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US Offering a $10M Bounty For Info On Russian Ransomware Hacker

Read also: A former Ubiquiti dev sentenced to 6 years in prison, the PharmMerica breach affects millions of patients, and more.

Thursday, May 18, 2023
Views: 6.3k Read Time: 2 min.

US Offering a $10M Bounty For Info On Russian Ransomware Hacker

The US authorities charged ransomware affiliate involved in police departments hacks

The US government unsealed charges against Mikhail Pavlovich Matveev, a Russian national and resident, accused of using the Hive, LockBit and Babuk ransomware to attack critical infrastructure and state agencies in the US, as well as hospitals, schools, nonprofits, and police departments.

Matveev, also known in the cybercriminal community as Wazawaka, m1x, Boriselcin, or Uhodiransomwar, and other members of the Hive, LockBit and Babuk ransomware gangs are said to have attacked over 2,000 victims worldwide, raking in roughly $200 million in ransom payments.

Additionally, the US State Department offered a $10 million reward for information leading to Matveev's arrest and conviction.

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A former Ubiquiti dev sentenced to 6 years in prison for data theft, extortion

An ex-employee of networking device maker Ubiquiti was given a 6-year prison sentence after he pleaded guilty to stealing corporate data and attempting to extort nearly $2 million from his now-former employer while pretending to be an anonymous hacker.

In December 2020, Nicholas Sharp, who worked as a senior developer at Ubiquiti and had access to the company’s Amazon Web Services (AWS) and GitHub servers, used his access to steal gigabytes of data from the company. Posing as an anonymous hacker, he demanded that Ubiquiti pay him 50 bitcoins (worth $1.9 million at the time) in exchange for information on the exploited weakness and deletion of the stolen data. However, the company refused to pay and contacted law enforcement instead.

Police eventually identified Sharp as the culprit behind the hack after tracing him to a Surfshark VPN account, which he purchased using his personal PayPal account.

Sharp was arrested in March 2021 and pled guilty in February 2023. In addition to prison sentence, he was ordered to pay almost $1.6 million in restitution.

Spanish police hit two criminal gangs engaged in cyber fraud

The National Police of Spain dismantled two criminal gangs involved in online fraud.

One of the operations conducted by the Spanish police resulted in the arrest of 40 people allegedly part of Trinitarios, a cybercriminal group specializing in phishing and bank fraud. The group is said to have gained access to more than 300,000 bank accounts and stole more than €700,000.

In a separate operation the police disrupted a cybercriminal gang that used automated software to book immigration appointments in Spain’s migration management system. The scammers then resold reservations (which are normally free) to foreigners that seek asylum or want to relocate for a price between €30 and €200.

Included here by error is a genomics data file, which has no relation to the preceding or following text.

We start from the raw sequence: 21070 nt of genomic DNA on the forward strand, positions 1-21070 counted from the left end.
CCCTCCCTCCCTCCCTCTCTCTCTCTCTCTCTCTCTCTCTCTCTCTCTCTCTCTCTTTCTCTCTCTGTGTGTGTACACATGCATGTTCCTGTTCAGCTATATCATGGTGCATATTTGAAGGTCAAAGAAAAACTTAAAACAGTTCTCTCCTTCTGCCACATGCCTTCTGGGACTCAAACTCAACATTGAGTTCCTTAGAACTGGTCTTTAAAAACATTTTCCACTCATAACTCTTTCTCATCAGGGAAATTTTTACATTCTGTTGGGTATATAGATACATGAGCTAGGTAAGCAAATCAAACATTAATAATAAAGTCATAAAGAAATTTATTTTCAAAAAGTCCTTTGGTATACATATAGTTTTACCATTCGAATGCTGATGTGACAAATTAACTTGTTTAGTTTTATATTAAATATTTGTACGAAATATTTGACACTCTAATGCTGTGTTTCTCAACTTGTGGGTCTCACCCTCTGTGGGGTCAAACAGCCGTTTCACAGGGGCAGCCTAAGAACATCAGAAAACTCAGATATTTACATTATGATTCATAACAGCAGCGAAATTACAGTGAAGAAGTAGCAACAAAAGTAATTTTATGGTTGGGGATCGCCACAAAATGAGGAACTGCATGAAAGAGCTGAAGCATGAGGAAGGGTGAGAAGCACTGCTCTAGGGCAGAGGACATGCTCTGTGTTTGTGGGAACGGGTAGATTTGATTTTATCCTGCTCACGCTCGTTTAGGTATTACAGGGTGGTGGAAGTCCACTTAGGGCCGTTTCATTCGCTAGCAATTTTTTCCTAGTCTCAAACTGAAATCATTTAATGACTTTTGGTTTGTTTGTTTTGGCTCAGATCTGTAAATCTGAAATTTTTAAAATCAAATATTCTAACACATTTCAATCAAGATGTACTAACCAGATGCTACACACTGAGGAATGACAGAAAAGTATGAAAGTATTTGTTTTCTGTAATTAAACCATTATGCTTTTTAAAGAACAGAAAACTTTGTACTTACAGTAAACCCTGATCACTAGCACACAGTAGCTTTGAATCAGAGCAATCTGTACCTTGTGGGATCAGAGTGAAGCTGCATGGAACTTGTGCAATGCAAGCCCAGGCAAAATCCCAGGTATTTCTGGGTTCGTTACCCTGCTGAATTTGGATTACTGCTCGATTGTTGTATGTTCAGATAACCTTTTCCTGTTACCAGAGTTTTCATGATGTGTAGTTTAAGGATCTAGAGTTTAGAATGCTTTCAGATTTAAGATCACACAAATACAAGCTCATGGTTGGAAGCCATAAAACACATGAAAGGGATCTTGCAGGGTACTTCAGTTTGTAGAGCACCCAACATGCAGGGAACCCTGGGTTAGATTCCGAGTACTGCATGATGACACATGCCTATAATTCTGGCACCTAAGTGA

The authorities detained 69 suspects, including the four alleged leaders of the group.

Founder of dark web credit card market Skynet Market pleads guilty

Michael Mihalo, an Illinois man accused of operating dark web carding platform Skynet Market, has pleaded guilty in the US court.

Besides running Skynet, Mihalo (aka “ggmccloud1”) and his accomplices also sold stolen credit and debit card numbers and other financial data on various underground marketplaces, including the now-defunct AlphaBay, Hansa, and Wall Street Market.

Between February 2016 and October 2019, ggmccloud1 and his co-conspirators conducted tens of thousands of transactions exceeding $1 million total.

Mihalo has pleaded guilty to access device fraud and money laundering. A sentencing date has not yet been set.

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Data of millions of patients allegedly stolen in PharmMerica breach

PharmMerica, one of the largest pharmacy services providers in the United States, confirmed a security breach after the Money Message ransomware group listed the health giant and its parent company, BrightSpring Health Services, on their data leak website.

The threat actor claimed to have stolen databases containing 4.7TB of information, including the records of more than 2 million individuals. The gang later published some of the data allegedly stolen from PharMerica.

In a data breach notification PharMerica said it discovered the intrusion on March 14, 2023. An investigation found that the attackers accessed the company’s computer systems between March 12 and March 13 and may have stolen personal data and limited medical information, including names, dates of birth, Social Security numbers, medication lists and health insurance information.

PharMerica said it has no evidence that the compromised data was misused by malicious actors.

What’s next:

Key Dutch has been working in information technology and cybersecurity for over 20 years, starting his first job with Windows 95 and dial-up modems. As the Editor-in-Chief of our Cybercrime Prosecution Weekly blog series, he compiles the most interesting news about police operations against cybercrime, as well as about regulatory actions enforcing data protection and privacy law.
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